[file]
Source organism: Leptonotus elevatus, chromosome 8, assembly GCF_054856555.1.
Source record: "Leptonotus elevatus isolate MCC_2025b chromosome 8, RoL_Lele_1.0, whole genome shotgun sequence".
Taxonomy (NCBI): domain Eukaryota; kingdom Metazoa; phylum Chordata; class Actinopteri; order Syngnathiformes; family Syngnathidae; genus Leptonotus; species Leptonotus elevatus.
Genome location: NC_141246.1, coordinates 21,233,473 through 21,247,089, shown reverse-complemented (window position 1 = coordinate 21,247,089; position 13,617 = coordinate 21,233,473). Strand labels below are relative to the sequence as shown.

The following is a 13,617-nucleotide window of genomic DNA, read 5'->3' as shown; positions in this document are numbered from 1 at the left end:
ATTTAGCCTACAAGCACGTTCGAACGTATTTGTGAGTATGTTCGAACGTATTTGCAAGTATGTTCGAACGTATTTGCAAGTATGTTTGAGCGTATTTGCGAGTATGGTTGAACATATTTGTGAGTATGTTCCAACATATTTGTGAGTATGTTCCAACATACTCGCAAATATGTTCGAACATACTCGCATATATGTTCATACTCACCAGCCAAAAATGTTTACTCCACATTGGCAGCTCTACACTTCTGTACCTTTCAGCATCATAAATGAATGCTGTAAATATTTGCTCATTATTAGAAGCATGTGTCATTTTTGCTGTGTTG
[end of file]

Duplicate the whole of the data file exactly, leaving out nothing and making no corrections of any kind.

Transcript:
Source organism: Leptonotus elevatus, chromosome 8, assembly GCF_054856555.1.
Source record: "Leptonotus elevatus isolate MCC_2025b chromosome 8, RoL_Lele_1.0, whole genome shotgun sequence".
Taxonomy (NCBI): domain Eukaryota; kingdom Metazoa; phylum Chordata; class Actinopteri; order Syngnathiformes; family Syngnathidae; genus Leptonotus; species Leptonotus elevatus.
Genome location: NC_141246.1, coordinates 21,233,473 through 21,247,089, shown reverse-complemented (window position 1 = coordinate 21,247,089; position 13,617 = coordinate 21,233,473). Strand labels below are relative to the sequence as shown.

The following is a 13,617-nucleotide window of genomic DNA, read 5'->3' as shown; positions in this document are numbered from 1 at the left end:
ATTTAGCCTACAAGCACGTTCGAACGTATTTGTGAGTATGTTCGAACGTATTTGCAAGTATGTTCGAACGTATTTGCAAGTATGTTTGAGCGTATTTGCGAGTATGGTTGAACATATTTGTGAGTATGTTCCAACATATTTGTGAGTATGTTCCAACATACTCGCAAATATGTTCGAACATACTCGCATATATGTTCATACTCACCAGCCAAAAATGTTTACTCCACATTGGCAGCTCTACACTTCTGTACCTTTCAGCATCATAAATGAATGCTGTAAATATTTGCTCATTATTAGAAGCATGTGTCATTTTTGCTGTGTTG